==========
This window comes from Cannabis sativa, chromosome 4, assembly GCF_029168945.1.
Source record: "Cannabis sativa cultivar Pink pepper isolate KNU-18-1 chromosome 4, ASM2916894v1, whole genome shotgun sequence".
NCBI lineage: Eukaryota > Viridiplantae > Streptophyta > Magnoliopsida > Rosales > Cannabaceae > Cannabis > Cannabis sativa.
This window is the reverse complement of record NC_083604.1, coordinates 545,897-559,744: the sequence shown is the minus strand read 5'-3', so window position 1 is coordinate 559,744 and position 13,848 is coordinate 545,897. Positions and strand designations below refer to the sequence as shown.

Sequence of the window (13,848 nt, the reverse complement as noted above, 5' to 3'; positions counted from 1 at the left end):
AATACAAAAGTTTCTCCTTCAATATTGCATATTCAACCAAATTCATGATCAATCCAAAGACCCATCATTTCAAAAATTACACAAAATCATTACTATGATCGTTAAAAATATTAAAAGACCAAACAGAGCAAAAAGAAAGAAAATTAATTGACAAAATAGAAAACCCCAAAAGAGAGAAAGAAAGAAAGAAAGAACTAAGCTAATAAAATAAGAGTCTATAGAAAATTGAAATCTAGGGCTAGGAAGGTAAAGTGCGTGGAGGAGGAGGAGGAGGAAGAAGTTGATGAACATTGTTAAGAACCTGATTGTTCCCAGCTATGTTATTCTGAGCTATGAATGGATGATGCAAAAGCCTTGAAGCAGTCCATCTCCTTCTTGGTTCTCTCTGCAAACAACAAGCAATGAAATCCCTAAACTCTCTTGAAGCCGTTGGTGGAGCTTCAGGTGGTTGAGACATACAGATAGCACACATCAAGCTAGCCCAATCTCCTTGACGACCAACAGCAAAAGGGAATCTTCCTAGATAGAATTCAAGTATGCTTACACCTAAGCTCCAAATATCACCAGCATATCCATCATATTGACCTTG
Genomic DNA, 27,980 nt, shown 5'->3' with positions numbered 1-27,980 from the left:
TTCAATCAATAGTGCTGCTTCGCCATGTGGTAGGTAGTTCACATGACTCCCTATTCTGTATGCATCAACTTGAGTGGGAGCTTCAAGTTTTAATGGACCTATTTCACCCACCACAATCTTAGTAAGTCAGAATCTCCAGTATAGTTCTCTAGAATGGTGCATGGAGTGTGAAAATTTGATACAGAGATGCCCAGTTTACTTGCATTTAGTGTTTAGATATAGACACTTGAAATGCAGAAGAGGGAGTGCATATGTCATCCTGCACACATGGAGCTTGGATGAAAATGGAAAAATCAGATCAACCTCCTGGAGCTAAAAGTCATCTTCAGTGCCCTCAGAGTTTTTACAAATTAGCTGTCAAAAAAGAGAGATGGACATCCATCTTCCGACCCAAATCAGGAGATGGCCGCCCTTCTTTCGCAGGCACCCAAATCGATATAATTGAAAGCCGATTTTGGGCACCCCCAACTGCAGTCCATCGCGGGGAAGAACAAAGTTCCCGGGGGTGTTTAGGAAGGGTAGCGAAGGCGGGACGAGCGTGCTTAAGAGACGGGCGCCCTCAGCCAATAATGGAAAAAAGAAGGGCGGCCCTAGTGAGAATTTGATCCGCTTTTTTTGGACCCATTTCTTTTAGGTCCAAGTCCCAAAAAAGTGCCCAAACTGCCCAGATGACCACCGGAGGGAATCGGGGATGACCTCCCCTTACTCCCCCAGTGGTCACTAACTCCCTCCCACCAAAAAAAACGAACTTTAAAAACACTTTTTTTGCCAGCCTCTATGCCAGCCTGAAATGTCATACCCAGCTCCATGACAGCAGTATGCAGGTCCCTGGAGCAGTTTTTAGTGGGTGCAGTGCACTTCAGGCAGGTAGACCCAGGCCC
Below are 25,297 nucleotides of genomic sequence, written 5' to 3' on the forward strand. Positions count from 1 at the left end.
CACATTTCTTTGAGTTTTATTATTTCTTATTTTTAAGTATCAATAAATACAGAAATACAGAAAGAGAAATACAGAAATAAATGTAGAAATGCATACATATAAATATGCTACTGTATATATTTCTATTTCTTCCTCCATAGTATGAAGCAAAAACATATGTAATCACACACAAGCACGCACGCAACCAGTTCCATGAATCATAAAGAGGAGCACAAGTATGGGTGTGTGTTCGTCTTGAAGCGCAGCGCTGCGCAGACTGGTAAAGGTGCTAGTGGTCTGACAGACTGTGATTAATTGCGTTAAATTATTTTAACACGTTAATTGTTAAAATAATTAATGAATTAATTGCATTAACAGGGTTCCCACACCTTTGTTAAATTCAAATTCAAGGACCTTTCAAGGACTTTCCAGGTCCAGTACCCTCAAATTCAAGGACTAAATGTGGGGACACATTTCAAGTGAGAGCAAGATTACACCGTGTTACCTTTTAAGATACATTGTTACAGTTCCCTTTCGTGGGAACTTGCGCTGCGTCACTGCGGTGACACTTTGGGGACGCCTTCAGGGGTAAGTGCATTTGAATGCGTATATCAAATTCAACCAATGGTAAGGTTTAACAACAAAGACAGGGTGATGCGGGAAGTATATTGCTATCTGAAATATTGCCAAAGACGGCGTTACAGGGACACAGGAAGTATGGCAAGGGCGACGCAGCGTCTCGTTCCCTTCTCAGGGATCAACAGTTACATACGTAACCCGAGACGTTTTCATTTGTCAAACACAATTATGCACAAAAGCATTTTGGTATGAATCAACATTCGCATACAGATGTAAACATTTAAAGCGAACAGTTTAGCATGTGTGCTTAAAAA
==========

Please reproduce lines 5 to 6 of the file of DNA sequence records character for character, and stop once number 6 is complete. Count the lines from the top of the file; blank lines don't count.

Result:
Sequence of the window (13,848 nt, the reverse complement as noted above, 5' to 3'; positions counted from 1 at the left end):
AATACAAAAGTTTCTCCTTCAATATTGCATATTCAACCAAATTCATGATCAATCCAAAGACCCATCATTTCAAAAATTACACAAAATCATTACTATGATCGTTAAAAATATTAAAAGACCAAACAGAGCAAAAAGAAAGAAAATTAATTGACAAAATAGAAAACCCCAAAAGAGAGAAAGAAAGAAAGAAAGAACTAAGCTAATAAAATAAGAGTCTATAGAAAATTGAAATCTAGGGCTAGGAAGGTAAAGTGCGTGGAGGAGGAGGAGGAGGAAGAAGTTGATGAACATTGTTAAGAACCTGATTGTTCCCAGCTATGTTATTCTGAGCTATGAATGGATGATGCAAAAGCCTTGAAGCAGTCCATCTCCTTCTTGGTTCTCTCTGCAAACAACAAGCAATGAAATCCCTAAACTCTCTTGAAGCCGTTGGTGGAGCTTCAGGTGGTTGAGACATACAGATAGCACACATCAAGCTAGCCCAATCTCCTTGACGACCAACAGCAAAAGGGAATCTTCCTAGATAGAATTCAAGTATGCTTACACCTAAGCTCCAAATATCACCAGCATATCCATCATATTGACCTTG